Having an understanding of Threat Intelligence is a must if you want to protect your company from hackers and other malicious individuals. However, many people are still unaware of the different kinds of data that can be gathered. Thankfully, we're here to provide you with some basic knowledge.
What is meant by threat intelligence?
Essentially, threat intelligence is a program that combines information with context. It helps an organization identify vulnerabilities and predict future threat types. It also helps an organization understand the threat actor's motivation and intent. Using threat intelligence, an organization can tailor its defenses and respond more quickly to incidents.
Creating a threat intelligence program requires the right skill set. Security teams may seek out publicly available data sources, including social media and blogs, to gather the information they need. They may also seek out subject matter experts to analyze the data.
Security teams need to determine how relevant the data is and what to do with it. In addition, they need to determine the relevance of external sources. Some organizations simply incorporate the threat data feeds into their networks, while others don't.
There are two types of threat intelligence: strategic and tactical. Strategic intelligence is most useful for executive decision-makers and helps them understand the risks and vulnerabilities that exist within an organization. Tactical intelligence is more technical, and it includes information about the threat actor's tactics and procedures.
Tactical intelligence is typically used by security personnel, who look for indicators of compromise. This includes things like malware samples and fraudulent URLs. It also includes information on the motivation, attribution, and TTPs of the attacker.
What are the types of threat intelligence data?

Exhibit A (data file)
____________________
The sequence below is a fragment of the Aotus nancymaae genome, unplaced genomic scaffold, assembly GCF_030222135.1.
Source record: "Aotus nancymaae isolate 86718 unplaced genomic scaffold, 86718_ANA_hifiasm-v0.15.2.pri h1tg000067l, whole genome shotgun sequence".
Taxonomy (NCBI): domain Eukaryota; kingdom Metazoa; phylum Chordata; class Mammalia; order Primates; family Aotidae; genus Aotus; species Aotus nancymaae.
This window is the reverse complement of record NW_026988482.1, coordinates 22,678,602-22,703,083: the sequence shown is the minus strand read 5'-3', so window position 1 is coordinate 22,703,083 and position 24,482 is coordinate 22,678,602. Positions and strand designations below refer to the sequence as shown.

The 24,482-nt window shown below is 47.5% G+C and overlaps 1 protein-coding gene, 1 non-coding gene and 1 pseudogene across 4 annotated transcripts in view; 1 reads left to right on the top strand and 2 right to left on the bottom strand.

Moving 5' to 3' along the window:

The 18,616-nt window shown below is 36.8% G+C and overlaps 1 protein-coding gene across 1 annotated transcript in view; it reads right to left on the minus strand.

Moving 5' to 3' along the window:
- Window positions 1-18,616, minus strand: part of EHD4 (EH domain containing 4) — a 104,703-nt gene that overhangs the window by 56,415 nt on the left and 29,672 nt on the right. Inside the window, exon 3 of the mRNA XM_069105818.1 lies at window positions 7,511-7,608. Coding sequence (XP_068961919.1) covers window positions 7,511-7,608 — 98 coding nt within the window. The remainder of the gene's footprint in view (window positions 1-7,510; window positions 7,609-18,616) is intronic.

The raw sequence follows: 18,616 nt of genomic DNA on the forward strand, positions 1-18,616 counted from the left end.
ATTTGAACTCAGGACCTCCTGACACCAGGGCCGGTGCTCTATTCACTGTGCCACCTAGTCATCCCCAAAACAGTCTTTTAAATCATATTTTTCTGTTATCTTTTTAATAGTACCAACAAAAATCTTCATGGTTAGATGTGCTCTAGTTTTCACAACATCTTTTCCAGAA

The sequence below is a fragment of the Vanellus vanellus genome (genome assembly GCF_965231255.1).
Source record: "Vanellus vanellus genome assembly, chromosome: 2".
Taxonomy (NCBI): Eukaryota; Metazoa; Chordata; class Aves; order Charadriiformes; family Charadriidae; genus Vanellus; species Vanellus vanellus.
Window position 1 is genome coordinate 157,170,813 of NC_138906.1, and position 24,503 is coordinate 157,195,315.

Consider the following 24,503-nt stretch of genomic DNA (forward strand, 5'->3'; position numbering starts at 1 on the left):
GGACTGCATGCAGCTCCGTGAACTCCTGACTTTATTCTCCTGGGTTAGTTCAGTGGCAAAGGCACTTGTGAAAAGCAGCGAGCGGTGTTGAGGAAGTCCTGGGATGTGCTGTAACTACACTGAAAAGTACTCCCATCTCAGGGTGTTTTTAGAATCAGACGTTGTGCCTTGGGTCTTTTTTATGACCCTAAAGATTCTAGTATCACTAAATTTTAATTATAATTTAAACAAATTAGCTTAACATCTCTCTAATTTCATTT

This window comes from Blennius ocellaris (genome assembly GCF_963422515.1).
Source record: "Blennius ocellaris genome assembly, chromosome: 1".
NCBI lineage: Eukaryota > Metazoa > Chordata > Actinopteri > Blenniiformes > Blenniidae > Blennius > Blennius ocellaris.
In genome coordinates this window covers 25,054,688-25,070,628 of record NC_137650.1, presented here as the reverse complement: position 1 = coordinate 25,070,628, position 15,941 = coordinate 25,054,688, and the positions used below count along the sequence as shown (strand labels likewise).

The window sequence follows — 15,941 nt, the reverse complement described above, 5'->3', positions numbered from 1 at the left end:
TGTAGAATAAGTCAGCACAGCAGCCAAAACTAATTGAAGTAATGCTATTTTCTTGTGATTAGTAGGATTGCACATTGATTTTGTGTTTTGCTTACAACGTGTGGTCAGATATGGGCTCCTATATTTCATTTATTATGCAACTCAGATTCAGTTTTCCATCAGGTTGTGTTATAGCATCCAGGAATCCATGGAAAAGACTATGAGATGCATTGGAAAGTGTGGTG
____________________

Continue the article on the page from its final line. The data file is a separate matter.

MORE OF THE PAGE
Having an understanding of what threat intelligence is can help you prioritize vulnerabilities and defend against attacks. It can also help you streamline the containment process.
Threat intelligence can be used to provide a real-time view of events and trends. It can also be used to detect malicious code in machine systems. It can also be used in risk analysis and triage.
When it comes to implementing threat intelligence, you need to ensure that it is tailored to your business. This means that you need to determine what types of information you need, who your audience is, and how you will use it.
There are three different types of threat intelligence: operational, strategic, and tactical. Each type plays a different role in the detection process.
Tactical threat intelligence is a mediary intelligence type that is less reactive than operational and strategic. It is a more technical intelligence that is typically viewed in incident reports, malware reports, and campaign reports. It is typically consumed by network security managers.
Strategic threat intelligence is an intelligence analysis that uses news media, government policy papers, and subject-matter experts to gather data. It is consumed by IT managers, CISOs, and security leaders.
These types of intelligence are typically consumed through SOARs. They are also consumed through SIEMs, firewalls, and other centralized security solutions.
What are threat intelligence examples?
Using Threat Intelligence as a tool for risk analysis can help organizations understand how attackers operate, and what vulnerabilities they may be targeting. It also allows the organization to identify possible threats, and take immediate action against compromised data.
There are four main forms of threat intelligence. These include operational, technical, tactical, and strategic. Each type of intelligence serves a different purpose. For example, operational threat intelligence is derived from real-world events, and helps predict future attacks. It also helps enhance incident response plans.
In contrast, strategic threat intelligence focuses on high-level details about cyber activities. It includes details about recent attacks, and current cyber risks. It can be used by executives to understand the cyber risks their company faces. It also includes information about high-level business selections.
Several companies collect threat intelligence data in a variety of formats. For example, companies sell cybersecurity data feeds. They may also seek out public data sources, forums, and social media.
There are also research organizations that can gather real-life attack information. They can also lure attackers into a real environment. These organizations have proven successful at decreasing the cycle time from infection to detection.
Using Threat Intelligence as a risk analysis tool can help organizations understand how attackers operate, what vulnerabilities they may be targeting, and what impacts they might have. It also provides context for risk models.
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